Mr Darling, Transport Secretary from 2002 to 2006, said he had changed his mind on HS2 because of the rising cost - originally £30 billion, which has leapt to nearer £50bn, and which some reports place at over £70bn. "My principal concern is if you spend this money on this one railway line, you will not have the money that you need to spend on maintaining and upgrading existing lines like the East Coast Mainline, the line to Bristol, the commuter lines and so on.
"My experience as Transport Secretary is if you do not spend money on upgrading the track and improving the trains, the thing will eventually start falling apart as it did by the mid-1990s."
When the example of the Scotland to London West Coast Mainline was raised, Mr Darling replied: "There's a good example. For 30 years, successive governments did not spend the money that they needed to spend on it. It was an absolute disaster; long delays and so on."
The Edinburgh MP, who is leading the campaign against Scottish independence, noted how the proposed spend by Railtrack on the West Coast line of £14bn was scaled back to £8bn but stressed how this was the sort of money that needed to be spent on the railways to maintain them.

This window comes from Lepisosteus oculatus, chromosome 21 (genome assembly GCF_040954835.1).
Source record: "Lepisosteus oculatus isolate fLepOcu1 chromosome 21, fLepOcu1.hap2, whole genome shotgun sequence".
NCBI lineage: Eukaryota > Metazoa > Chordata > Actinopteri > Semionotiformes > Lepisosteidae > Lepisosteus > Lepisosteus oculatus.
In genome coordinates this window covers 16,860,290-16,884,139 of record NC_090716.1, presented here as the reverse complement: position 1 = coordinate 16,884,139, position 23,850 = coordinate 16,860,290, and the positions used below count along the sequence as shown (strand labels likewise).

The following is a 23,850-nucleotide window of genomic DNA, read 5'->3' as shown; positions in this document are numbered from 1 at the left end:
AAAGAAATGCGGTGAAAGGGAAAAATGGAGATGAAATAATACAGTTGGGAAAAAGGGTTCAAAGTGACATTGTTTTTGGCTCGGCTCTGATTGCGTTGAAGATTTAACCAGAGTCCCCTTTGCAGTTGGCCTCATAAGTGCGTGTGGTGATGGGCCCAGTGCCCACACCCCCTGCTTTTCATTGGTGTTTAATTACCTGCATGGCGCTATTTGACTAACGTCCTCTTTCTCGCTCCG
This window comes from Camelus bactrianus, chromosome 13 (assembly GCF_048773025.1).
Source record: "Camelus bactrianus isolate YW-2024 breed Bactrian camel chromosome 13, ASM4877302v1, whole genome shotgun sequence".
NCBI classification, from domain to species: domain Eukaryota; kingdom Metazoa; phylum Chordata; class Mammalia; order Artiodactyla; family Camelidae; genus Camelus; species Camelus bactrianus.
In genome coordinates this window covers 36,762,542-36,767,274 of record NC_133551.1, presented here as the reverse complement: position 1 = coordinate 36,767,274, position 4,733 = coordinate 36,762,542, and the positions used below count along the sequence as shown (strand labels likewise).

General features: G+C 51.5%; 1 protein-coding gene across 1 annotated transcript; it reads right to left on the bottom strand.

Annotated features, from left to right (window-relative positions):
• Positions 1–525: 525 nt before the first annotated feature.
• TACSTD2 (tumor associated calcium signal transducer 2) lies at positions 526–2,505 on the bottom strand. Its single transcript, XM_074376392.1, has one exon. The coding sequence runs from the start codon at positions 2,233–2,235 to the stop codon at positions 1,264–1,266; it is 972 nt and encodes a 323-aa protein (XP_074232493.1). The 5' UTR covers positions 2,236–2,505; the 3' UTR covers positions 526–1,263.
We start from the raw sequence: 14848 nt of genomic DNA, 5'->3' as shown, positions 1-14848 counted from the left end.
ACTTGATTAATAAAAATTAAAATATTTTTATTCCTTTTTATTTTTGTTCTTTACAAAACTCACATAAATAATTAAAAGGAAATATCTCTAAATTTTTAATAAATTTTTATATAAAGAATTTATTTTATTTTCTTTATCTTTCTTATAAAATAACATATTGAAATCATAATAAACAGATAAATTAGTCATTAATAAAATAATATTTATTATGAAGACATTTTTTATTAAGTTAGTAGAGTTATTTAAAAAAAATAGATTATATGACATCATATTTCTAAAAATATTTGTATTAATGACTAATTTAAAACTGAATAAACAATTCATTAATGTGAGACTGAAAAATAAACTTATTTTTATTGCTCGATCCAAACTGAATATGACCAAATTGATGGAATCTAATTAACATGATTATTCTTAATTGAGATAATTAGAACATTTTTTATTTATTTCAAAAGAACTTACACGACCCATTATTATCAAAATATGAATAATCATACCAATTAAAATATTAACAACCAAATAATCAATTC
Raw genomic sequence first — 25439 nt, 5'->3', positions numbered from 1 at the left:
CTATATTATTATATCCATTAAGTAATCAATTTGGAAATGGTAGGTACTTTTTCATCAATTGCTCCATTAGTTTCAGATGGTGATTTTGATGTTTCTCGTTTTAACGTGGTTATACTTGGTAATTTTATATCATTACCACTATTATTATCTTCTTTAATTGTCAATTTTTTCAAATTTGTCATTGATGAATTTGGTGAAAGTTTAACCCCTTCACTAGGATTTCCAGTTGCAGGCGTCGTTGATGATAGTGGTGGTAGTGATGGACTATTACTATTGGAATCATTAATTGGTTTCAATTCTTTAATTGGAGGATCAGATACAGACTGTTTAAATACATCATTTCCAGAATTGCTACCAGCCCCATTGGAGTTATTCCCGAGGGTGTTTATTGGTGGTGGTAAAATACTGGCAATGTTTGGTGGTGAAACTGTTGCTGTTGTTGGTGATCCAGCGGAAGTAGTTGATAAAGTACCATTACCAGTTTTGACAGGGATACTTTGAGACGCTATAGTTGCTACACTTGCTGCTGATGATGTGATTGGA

"The East Coast Mainline, which was last done up seriously, probably 25 years ago, will need money spent on it...That's my concern; we are spending a lot of money on something that still isn't finalised and I also question we would get the gains claimed for it."
Mr Darling also questioned the focus on London and south-east England, stressing how the connections between Britain's other cities were not good and that while there was talk of bringing HS2 to Scotland, there were still no plans to.
"My fear is if you build this visionary project, you have a nightmare in the rest of the network because you don't have the money to spend on it," he added.
Labour officially supports HS2, which will be a major infrastructure project, creating hundreds of thousands of jobs. But recently, Ed Balls, the Shadow Chancellor, said there must be no "blank cheque" for a scheme, which will see 225mph trains running between London and Birmingham by 2026. A second phase to Manchester and then Leeds is due by 2033.
In response to Mr Darling's concerns, Patrick McLoughlin, the Transport Secretary, insisted there was investment planned for other lines and that cross-party support for HS2 remained strong, including from Labour.